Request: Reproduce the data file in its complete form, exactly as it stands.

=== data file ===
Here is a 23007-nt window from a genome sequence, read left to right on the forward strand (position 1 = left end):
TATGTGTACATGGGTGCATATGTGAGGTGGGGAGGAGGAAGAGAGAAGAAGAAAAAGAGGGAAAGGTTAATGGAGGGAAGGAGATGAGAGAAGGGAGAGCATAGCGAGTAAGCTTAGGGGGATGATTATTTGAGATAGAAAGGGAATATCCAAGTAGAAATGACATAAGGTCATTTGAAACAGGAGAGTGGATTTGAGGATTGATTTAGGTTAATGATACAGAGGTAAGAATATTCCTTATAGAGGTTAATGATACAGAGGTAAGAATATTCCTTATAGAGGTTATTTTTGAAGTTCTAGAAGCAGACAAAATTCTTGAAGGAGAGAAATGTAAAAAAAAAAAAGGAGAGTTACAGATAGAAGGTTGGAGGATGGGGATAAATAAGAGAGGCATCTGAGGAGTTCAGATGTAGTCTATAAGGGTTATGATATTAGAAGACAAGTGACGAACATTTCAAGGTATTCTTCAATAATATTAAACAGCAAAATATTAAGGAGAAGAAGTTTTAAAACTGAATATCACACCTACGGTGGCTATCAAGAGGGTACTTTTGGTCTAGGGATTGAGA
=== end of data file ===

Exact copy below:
Here is a 23007-nt window from a genome sequence, read left to right on the forward strand (position 1 = left end):
TATGTGTACATGGGTGCATATGTGAGGTGGGGAGGAGGAAGAGAGAAGAAGAAAAAGAGGGAAAGGTTAATGGAGGGAAGGAGATGAGAGAAGGGAGAGCATAGCGAGTAAGCTTAGGGGGATGATTATTTGAGATAGAAAGGGAATATCCAAGTAGAAATGACATAAGGTCATTTGAAACAGGAGAGTGGATTTGAGGATTGATTTAGGTTAATGATACAGAGGTAAGAATATTCCTTATAGAGGTTAATGATACAGAGGTAAGAATATTCCTTATAGAGGTTATTTTTGAAGTTCTAGAAGCAGACAAAATTCTTGAAGGAGAGAAATGTAAAAAAAAAAAAGGAGAGTTACAGATAGAAGGTTGGAGGATGGGGATAAATAAGAGAGGCATCTGAGGAGTTCAGATGTAGTCTATAAGGGTTATGATATTAGAAGACAAGTGACGAACATTTCAAGGTATTCTTCAATAATATTAAACAGCAAAATATTAAGGAGAAGAAGTTTTAAAACTGAATATCACACCTACGGTGGCTATCAAGAGGGTACTTTTGGTCTAGGGATTGAGA